MRAG have extensive project experience on both the theoretical and practical aspects of illegal, unreported and unregulated (IUU) fishing.  In 2009, MRAG along with the University of British Columbia produced the first global estimate of the level of IUU fishing[1].  This  study estimated that the lower and upper estimates of the total value of current illegal and unreported fishing losses worldwide are between $10 bn and $23.5 bn annually, representing between 11 and 26 million tonnes and provided regional differences and showed relationships between governance indices and the level of illegal fishing.  The COBECOS (Costs and Benefits of Control and Operating Strategies) project provides another example of theoretical research into IUU fishing, where a bio-economic modelling approach was applied to a number of case studies.  In this way the optimal level of various control measures can be optimised for a proposed set of scenarios and advise control authorities on the levels of control they need to employ to reduce IUU.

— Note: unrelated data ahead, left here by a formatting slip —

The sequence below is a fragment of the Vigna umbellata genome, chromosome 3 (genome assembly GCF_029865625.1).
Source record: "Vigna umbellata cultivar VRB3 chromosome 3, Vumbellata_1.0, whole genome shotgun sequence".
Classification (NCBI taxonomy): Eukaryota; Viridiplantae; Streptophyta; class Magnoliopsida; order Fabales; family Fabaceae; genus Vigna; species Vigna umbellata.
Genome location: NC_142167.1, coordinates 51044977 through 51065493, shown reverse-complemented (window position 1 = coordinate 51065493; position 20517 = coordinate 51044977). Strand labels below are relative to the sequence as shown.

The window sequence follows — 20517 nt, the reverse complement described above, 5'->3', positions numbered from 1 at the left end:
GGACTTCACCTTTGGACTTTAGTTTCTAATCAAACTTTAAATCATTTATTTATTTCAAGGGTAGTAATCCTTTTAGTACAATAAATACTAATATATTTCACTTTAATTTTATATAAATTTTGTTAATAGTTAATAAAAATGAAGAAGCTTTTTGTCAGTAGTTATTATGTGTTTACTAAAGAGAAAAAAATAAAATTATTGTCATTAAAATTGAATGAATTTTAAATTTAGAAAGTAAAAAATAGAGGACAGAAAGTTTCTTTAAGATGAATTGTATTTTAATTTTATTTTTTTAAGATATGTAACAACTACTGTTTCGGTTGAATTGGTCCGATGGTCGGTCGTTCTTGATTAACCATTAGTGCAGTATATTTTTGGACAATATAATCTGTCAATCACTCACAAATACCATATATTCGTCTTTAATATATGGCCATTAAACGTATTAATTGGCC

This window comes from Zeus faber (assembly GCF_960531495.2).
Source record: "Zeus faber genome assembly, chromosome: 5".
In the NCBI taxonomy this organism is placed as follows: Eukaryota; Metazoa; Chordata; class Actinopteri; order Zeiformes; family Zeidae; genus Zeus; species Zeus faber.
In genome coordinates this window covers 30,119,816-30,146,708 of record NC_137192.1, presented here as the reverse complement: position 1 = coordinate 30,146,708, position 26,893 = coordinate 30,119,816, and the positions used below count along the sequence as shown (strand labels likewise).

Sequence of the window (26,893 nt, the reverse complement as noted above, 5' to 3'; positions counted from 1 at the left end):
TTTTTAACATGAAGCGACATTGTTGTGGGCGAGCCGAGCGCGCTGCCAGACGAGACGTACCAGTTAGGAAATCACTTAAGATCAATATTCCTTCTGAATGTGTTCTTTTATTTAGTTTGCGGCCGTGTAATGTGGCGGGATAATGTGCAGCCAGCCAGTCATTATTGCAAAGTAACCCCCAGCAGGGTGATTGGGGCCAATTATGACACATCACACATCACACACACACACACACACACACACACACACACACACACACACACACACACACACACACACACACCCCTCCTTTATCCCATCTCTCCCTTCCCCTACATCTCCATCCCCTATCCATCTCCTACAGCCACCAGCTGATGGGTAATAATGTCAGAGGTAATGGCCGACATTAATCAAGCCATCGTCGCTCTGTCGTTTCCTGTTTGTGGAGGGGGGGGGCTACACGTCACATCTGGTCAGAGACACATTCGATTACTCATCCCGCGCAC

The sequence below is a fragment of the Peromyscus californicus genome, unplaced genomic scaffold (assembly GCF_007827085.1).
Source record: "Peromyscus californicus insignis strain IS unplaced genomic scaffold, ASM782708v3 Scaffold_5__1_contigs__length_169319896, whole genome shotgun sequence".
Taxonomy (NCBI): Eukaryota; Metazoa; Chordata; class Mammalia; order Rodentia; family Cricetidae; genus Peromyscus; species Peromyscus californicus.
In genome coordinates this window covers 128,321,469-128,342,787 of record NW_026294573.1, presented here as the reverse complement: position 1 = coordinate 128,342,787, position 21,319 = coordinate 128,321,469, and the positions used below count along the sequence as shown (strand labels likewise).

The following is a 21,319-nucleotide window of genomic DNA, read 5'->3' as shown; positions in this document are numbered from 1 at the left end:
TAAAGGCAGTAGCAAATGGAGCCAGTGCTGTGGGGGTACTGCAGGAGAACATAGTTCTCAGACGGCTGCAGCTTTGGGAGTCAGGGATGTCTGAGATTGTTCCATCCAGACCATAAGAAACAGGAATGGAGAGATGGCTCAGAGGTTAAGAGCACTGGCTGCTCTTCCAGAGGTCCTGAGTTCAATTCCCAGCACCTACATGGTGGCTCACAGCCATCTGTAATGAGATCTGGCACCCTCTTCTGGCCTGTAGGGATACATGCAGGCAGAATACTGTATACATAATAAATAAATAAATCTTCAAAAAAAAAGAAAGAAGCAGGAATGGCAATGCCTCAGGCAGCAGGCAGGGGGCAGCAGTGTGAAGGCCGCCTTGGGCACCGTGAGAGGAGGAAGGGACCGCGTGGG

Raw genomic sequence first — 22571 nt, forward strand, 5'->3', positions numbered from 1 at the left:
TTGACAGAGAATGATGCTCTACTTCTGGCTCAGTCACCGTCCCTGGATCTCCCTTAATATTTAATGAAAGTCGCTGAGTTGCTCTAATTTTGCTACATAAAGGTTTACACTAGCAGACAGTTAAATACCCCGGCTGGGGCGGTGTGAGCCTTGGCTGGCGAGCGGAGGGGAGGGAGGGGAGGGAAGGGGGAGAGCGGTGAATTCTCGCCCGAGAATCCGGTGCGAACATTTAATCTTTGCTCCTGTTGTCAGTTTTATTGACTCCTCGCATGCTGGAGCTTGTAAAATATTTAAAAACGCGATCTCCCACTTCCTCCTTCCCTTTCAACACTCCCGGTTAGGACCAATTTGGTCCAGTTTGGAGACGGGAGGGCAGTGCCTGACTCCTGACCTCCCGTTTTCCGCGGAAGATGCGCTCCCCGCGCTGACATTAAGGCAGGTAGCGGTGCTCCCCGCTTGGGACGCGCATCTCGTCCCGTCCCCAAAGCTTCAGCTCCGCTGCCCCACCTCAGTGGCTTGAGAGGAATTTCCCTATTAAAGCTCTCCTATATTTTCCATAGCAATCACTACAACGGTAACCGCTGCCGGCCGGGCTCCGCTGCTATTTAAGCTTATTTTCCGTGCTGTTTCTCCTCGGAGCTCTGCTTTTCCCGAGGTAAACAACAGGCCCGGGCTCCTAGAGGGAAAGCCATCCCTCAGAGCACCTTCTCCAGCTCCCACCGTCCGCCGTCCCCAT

On the more practical implementation side MRAG have advised a number of organisations in developing policy related to IUU.  These include the development of risk assessment methodologies, analysis of the performance and applicability of whitelists (authorised) and blacklists (illegal) by regional fisheries management authorities and port state measures.  These more practical implementations typically including desk-based research, internet based discussion for a, running workshops and the production of policy guidance documents.  MRAG have also assisted the British Indian Ocean Territory Administration in the development of reporting mechanisms for IUU that are now in place for all Indian Ocean Tuna Commission Members that allow the Members to report vessels that have been found to have committed IUU.


[1] Agnew DJ, Pearce J, Pramod G, Peatman T, Watson R, et al. (2009) Estimating the Worldwide Extent of Illegal Fishing.